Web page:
Useful Skills to Learn for Young Adults – Career & Entrepreneurship Toolkit

A younger family friend reached out recently to ask for my advice on choosing a post secondary/college route, and for a while, I really struggled to give any sort of advice.

I’ve done a lot of thinking since graduating college this past year, and while I’m happy I decided to pursue post secondary education, I’m also of the opinion that the curriculum (in most programs) is pretty lackluster and students can learn more by doing things outside of school.

After some thinking, I gave my 2 cents to my friend, and basically summed everything up by saying your education throughout life is what you make of it.

College can be 4-5 years that just earns you a piece of paper that will hang in some overly-ornate frame on your wall, or it can a time period in which you learn useful skills and develop as a person. Similarly, your career can just be a 9-5 job that pays the bills, or it can be a dynamic process in which you continuously strive to grow and improve.

Anyway, that discussion lead me down the rabbit hole that left me wondering: what are some useful skills to learn, and what should young, budding students or entrepreneurs focus on in terms of skill development outside of the classroom/before their first job?

If you’re looking for some useful things to learn outside before graduation to improve your career or future side hustle endeavors, this is the post for you!

Useful Skills to Learn for your Career, Business, & Life.

Regardless of your stage in life, learning or improving upon the following skills will help improve your success in business, any side hustles you undertake, and how you handle the challenges life throws at you.

General Organization Abilities:

How to stay organized

For almost all of college I was the kind of person who wrote my monthly to-do list on a single sticky-note, which I would inevitably misplace within 24 hours, bringing on a tidal wave of stress and more hastily created sticky-note calendars (it was a vicious cycle, really).

During college I also missed plenty of assignment deadlines, and I once showed up to an exam exactly 1 week after I was supposed to write it (I knew the damn thing was on Friday, but I guess I picked the wrong one!)

Anyway, I’ve since learned that the simple act of buying a calendar for your desk or committing to using the calendar app in your smartphone will change your entire life. If you can stick to organizing your thoughts for 1-2 weeks to develop the habit, the rest of your life will be significantly less hectic and more productive.

Trust me.

If you currently organize your life on sticky-notes or something similar, go buy a calendar. It will actually change your life.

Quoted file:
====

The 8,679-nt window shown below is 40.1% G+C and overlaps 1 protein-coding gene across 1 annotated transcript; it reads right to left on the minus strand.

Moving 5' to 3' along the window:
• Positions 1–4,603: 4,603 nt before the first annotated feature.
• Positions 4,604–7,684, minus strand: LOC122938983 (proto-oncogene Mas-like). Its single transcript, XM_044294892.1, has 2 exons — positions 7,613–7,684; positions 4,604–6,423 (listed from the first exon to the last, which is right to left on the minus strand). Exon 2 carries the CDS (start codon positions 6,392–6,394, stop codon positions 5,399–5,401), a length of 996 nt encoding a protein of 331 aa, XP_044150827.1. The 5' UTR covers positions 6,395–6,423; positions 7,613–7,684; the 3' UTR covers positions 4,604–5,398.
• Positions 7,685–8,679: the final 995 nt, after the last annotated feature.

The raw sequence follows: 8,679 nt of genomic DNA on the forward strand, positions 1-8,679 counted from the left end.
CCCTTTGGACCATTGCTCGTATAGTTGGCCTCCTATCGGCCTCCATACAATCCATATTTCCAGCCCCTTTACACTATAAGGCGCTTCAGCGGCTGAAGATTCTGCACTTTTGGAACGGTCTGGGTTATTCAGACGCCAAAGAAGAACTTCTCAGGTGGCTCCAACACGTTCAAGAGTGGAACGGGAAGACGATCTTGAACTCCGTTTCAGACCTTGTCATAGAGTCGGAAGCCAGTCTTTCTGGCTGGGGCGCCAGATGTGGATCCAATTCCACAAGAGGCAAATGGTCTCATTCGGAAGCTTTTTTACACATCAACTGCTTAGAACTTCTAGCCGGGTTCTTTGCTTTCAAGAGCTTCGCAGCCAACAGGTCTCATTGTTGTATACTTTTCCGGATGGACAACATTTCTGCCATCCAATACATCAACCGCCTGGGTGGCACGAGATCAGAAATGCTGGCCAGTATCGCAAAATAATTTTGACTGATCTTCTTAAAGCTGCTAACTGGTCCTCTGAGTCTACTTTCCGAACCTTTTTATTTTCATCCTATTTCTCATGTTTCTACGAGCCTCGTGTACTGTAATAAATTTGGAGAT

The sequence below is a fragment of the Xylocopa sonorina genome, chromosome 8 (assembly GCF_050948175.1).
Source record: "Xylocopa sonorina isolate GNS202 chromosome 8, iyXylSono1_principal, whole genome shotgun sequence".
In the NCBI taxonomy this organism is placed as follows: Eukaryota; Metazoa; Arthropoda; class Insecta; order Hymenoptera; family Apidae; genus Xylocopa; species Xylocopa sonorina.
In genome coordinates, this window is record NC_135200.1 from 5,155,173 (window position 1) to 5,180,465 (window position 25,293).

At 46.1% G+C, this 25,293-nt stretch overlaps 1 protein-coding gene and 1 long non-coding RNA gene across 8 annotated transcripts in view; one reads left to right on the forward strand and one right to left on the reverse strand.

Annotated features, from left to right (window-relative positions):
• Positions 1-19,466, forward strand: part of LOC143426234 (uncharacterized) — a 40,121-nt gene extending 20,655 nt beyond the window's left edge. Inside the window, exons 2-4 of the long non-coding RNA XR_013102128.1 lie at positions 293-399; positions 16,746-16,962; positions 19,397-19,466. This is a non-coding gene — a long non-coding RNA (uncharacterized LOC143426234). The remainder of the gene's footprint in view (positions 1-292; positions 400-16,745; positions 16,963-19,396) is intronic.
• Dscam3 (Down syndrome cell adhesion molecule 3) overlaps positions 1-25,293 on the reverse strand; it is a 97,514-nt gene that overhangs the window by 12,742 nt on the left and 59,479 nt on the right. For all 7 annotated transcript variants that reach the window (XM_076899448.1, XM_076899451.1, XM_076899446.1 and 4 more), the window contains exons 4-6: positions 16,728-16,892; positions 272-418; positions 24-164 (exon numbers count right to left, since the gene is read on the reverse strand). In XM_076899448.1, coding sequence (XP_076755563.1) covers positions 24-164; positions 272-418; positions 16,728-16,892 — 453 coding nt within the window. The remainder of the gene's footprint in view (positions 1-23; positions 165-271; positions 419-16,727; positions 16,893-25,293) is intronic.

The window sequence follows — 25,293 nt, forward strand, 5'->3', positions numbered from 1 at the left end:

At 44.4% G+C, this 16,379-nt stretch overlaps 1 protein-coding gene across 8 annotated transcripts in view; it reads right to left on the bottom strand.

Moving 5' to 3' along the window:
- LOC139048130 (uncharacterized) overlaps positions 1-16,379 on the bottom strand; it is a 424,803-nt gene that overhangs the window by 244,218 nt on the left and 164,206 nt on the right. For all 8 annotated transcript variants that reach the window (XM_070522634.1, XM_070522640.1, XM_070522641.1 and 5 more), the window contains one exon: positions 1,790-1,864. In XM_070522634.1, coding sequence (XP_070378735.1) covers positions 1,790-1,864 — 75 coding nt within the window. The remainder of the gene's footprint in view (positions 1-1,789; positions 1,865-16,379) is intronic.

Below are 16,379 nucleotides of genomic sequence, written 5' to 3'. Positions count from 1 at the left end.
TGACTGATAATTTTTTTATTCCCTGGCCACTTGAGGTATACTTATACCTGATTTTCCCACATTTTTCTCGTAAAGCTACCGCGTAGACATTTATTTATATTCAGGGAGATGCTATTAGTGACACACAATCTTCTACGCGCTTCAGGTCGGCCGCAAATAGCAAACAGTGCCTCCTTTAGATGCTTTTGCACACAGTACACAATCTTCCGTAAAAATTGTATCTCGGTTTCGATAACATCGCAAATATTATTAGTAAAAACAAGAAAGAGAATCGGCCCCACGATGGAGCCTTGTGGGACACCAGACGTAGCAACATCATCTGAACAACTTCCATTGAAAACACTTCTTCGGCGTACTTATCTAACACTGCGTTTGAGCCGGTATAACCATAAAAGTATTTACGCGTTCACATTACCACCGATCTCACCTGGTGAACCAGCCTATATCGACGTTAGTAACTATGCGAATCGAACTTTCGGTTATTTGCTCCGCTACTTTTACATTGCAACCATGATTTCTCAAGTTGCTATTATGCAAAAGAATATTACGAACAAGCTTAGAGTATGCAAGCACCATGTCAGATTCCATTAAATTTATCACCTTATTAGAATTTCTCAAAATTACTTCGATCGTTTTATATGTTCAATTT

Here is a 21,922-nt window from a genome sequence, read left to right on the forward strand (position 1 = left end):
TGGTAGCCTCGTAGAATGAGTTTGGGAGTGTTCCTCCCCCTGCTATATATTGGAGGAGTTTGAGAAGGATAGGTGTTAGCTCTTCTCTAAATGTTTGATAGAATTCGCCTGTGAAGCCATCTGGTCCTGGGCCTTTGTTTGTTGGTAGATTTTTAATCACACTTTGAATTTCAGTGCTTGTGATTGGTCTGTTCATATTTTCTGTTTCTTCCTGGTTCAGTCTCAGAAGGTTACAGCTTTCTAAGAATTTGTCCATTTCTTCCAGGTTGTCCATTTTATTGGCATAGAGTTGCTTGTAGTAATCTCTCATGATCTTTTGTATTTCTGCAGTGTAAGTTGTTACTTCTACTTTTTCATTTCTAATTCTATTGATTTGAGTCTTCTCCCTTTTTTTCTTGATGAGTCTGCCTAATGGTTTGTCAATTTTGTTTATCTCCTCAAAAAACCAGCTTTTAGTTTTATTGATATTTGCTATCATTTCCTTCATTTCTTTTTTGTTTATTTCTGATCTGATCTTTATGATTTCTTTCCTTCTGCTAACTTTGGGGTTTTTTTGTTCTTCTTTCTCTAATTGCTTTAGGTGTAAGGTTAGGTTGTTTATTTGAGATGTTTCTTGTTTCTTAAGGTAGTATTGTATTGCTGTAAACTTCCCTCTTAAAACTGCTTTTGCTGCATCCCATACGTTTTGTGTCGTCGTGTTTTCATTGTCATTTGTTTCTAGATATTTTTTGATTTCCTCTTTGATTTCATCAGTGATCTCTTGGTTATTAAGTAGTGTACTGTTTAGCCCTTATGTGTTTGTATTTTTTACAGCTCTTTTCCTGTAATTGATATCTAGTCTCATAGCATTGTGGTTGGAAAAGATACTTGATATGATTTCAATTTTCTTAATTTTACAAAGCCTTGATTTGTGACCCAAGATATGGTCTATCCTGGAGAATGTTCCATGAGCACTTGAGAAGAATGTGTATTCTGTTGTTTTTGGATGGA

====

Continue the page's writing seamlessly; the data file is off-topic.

Learn How to Network:

Learn how to network
Craft beer – a surefire way to successfully network with any Dad.

When it comes to useful skills to learn, the ability to effectively network is one of the more abstract but critical ones in my opinion.

However, here’s the thing: there is smart networking, and then there is stupid networking.

See, successful/smart networking requires 2 individuals (or more) to make a connection in order to create some sort mutually beneficial relationship. It’s a scenario in which everyone leaves the table feeling as if they have gained something of value.

Stupid networking, in contrast, is a scenario in which either a single or both parties really have nothing to gain from the exchange and the whole thing is a waste of time or pure showboating.

I’m sure you’ve been there…It’s cocktail hour at the social and Chad from marketing drags you into a 45 minute conversation about his plans and his dreams and how great of a guy he really is. Bonus points if he gives you a business card at the end of the whole thing and if he’s wearing a full on suit to a business-casual event.

Anyway, the point is: don’t get caught up in bullshit.

College is full of big talk and less walk, and this reality can carry on into the workplace as well. Networking uses your time, and time is valuable, so don’t squander it by spending time with people who can’t offer you any sort of value. You really can and should say no to wasting time with stupid people.

Look to find people in your field who can help educate you or connect you to the right people and ensure that you can provide something of value in exchange.

It doesn’t matter if you are an entry level recent grad and looking to take a potential new boss or manager out for a drink; research what they need help with, sell yourself, and give them something in return. The same thing goes for establishing connections in your side hustles or online business ventures.

Extra reading/listening: a quick listen on how to use a value approach for networking.

Prospecting, Cold Calling, & Closing:

Closing a deal

I always assumed I would be able to cold call or sell because I’m an alright public speaker, but boy, I was I wrong.

During a 4 month internship at a marine satellite technology company, I was mostly in charge of attending trade shows, promoting our technology to boat owners, and calling marine distributors/press/event organizers to try and secure some media attention.

Needless to say, I basically shit my pants the entire first day in our trade show booth as I tried to explain to veteran sailors and fishermen why the equipment they have been using for the past 15 years isn’t all that great and that they should hand me a thousand bucks to replace everything.

The point is, you will never know how to sell, cold call, or close unless you actually try to do it. And, even if you never go into sales directly, there will be points in your life when you need to convince an audience that your solution is the way to go.

One of my college friends actually took a 4 month door-to-door summer sales job primarily to work on his selling abilities, and the decision to go out and learn a useful skill like direct sales is not one he regrets.

I’ve started to learn just how hard the process of selling can be through the digital marketing side hustle my friend and I have running, and it’s a skill that can always use some practice.